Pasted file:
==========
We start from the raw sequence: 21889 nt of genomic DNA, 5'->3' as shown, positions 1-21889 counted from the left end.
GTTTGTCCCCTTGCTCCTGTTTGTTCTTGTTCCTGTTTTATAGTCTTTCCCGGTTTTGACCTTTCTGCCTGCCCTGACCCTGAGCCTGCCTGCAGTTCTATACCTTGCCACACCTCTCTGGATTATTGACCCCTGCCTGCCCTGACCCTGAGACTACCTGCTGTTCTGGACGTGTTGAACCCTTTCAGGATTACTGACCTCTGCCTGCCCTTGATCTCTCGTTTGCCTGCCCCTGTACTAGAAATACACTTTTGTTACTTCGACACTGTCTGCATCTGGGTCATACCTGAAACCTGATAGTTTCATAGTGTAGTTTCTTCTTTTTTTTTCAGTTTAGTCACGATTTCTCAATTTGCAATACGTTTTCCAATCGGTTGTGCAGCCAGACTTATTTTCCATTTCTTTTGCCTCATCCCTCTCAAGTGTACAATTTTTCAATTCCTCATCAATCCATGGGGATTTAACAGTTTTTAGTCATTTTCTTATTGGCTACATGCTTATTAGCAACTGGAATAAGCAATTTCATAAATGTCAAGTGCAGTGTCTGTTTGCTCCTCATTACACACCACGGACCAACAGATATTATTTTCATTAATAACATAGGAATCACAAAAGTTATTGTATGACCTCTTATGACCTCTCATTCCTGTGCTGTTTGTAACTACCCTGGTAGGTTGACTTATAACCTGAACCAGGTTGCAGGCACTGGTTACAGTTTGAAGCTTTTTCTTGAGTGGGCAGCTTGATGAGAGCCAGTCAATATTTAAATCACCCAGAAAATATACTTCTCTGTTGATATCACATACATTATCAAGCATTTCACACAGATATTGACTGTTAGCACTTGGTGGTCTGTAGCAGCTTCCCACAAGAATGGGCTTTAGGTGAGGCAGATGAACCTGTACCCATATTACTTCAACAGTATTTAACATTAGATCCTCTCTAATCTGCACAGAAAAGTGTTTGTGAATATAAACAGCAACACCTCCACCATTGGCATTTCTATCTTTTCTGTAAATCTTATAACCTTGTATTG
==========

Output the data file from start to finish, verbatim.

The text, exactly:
We start from the raw sequence: 21889 nt of genomic DNA, 5'->3' as shown, positions 1-21889 counted from the left end.
GTTTGTCCCCTTGCTCCTGTTTGTTCTTGTTCCTGTTTTATAGTCTTTCCCGGTTTTGACCTTTCTGCCTGCCCTGACCCTGAGCCTGCCTGCAGTTCTATACCTTGCCACACCTCTCTGGATTATTGACCCCTGCCTGCCCTGACCCTGAGACTACCTGCTGTTCTGGACGTGTTGAACCCTTTCAGGATTACTGACCTCTGCCTGCCCTTGATCTCTCGTTTGCCTGCCCCTGTACTAGAAATACACTTTTGTTACTTCGACACTGTCTGCATCTGGGTCATACCTGAAACCTGATAGTTTCATAGTGTAGTTTCTTCTTTTTTTTTCAGTTTAGTCACGATTTCTCAATTTGCAATACGTTTTCCAATCGGTTGTGCAGCCAGACTTATTTTCCATTTCTTTTGCCTCATCCCTCTCAAGTGTACAATTTTTCAATTCCTCATCAATCCATGGGGATTTAACAGTTTTTAGTCATTTTCTTATTGGCTACATGCTTATTAGCAACTGGAATAAGCAATTTCATAAATGTCAAGTGCAGTGTCTGTTTGCTCCTCATTACACACCACGGACCAACAGATATTATTTTCATTAATAACATAGGAATCACAAAAGTTATTGTATGACCTCTTATGACCTCTCATTCCTGTGCTGTTTGTAACTACCCTGGTAGGTTGACTTATAACCTGAACCAGGTTGCAGGCACTGGTTACAGTTTGAAGCTTTTTCTTGAGTGGGCAGCTTGATGAGAGCCAGTCAATATTTAAATCACCCAGAAAATATACTTCTCTGTTGATATCACATACATTATCAAGCATTTCACACAGATATTGACTGTTAGCACTTGGTGGTCTGTAGCAGCTTCCCACAAGAATGGGCTTTAGGTGAGGCAGATGAACCTGTACCCATATTACTTCAACAGTATTTAACATTAGATCCTCTCTAATCTGCACAGAAAAGTGTTTGTGAATATAAACAGCAACACCTCCACCATTGGCATTTCTATCTTTTCTGTAAATCTTATAACCTTGTATTG